In his column in the New York Times, Ross Douthat chronicles the decline of liberal Protestantism.
The Episcopal Church and other mainline denominations were once pillars of the WASP establishment, providing religious leadership and inspiration in nation-defining events such as the civil rights movement. Now? Well, these Christian churches have so thoroughly embraced the social mores of our secular elites that they’ve lost a great deal of their distinctive purpose. Why go to church when you can get what you need by reading the editorial pages of the New York Times?
The self-destruction of mainline Protestantism is an often told story. But Douthat makes an important observation.
If liberals need to come to terms with these failures, religious conservatives should not be smug about them. The defining idea of liberal Christianity—that faith should spur social reform as well as personal conversion—has been an immensely positive force in our national life. No one should wish for its extinction, or for a world where Christianity becomes the exclusive property of the political right.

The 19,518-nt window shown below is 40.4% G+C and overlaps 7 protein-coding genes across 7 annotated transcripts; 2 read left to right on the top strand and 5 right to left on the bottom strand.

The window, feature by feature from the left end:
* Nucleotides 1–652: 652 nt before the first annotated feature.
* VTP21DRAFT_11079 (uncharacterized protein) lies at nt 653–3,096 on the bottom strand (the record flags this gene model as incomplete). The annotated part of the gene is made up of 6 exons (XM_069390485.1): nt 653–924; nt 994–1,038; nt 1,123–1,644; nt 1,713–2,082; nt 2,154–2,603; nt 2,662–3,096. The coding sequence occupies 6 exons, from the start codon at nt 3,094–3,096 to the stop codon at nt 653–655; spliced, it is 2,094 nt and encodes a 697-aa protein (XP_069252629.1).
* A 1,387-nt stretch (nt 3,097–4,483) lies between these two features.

I would go a step further. The decline of liberal Protestantism has played an important role in the political polarization of America. By and large, the secular Left has come to dominate the Democratic Party. One effect has been to drive religious voters toward the Republican Party, turning our political life into one of the primary places for working out a struggle to define the future of American culture. It’s because institutions like the Episcopal Church have become irrelevant that there are few moderating forces at work on the Left today.
The decline of mainline Protestantism has meant the decline of Christian influence over American elite culture. No Christian (or Jew or Muslim, for that matter) ought to celebrate the end of liberal Christianity. It hasn’t meant the end of liberalism, only the end of a religiously and morally serious liberalism. That’s been bad for America, and bad for religious Americans.